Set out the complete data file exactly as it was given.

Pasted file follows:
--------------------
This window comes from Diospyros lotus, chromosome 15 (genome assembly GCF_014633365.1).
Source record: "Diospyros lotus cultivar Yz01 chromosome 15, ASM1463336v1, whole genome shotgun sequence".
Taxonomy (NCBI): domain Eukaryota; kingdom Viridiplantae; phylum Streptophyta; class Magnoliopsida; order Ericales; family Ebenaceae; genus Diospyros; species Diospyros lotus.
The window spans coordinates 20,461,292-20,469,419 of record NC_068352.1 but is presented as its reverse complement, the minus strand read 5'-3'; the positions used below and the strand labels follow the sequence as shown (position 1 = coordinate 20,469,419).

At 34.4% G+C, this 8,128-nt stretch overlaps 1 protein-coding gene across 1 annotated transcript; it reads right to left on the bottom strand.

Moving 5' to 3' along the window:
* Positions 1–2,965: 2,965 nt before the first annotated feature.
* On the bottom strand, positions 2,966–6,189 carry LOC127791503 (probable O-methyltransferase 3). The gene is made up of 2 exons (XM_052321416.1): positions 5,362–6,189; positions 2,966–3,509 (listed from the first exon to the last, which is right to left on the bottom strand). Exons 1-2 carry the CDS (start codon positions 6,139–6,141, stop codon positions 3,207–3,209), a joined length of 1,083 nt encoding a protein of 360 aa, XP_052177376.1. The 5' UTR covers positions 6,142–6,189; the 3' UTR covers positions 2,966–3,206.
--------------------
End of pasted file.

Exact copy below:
This window comes from Diospyros lotus, chromosome 15 (genome assembly GCF_014633365.1).
Source record: "Diospyros lotus cultivar Yz01 chromosome 15, ASM1463336v1, whole genome shotgun sequence".
Taxonomy (NCBI): domain Eukaryota; kingdom Viridiplantae; phylum Streptophyta; class Magnoliopsida; order Ericales; family Ebenaceae; genus Diospyros; species Diospyros lotus.
The window spans coordinates 20,461,292-20,469,419 of record NC_068352.1 but is presented as its reverse complement, the minus strand read 5'-3'; the positions used below and the strand labels follow the sequence as shown (position 1 = coordinate 20,469,419).

At 34.4% G+C, this 8,128-nt stretch overlaps 1 protein-coding gene across 1 annotated transcript; it reads right to left on the bottom strand.

Moving 5' to 3' along the window:
* Positions 1–2,965: 2,965 nt before the first annotated feature.
* On the bottom strand, positions 2,966–6,189 carry LOC127791503 (probable O-methyltransferase 3). The gene is made up of 2 exons (XM_052321416.1): positions 5,362–6,189; positions 2,966–3,509 (listed from the first exon to the last, which is right to left on the bottom strand). Exons 1-2 carry the CDS (start codon positions 6,139–6,141, stop codon positions 3,207–3,209), a joined length of 1,083 nt encoding a protein of 360 aa, XP_052177376.1. The 5' UTR covers positions 6,142–6,189; the 3' UTR covers positions 2,966–3,206.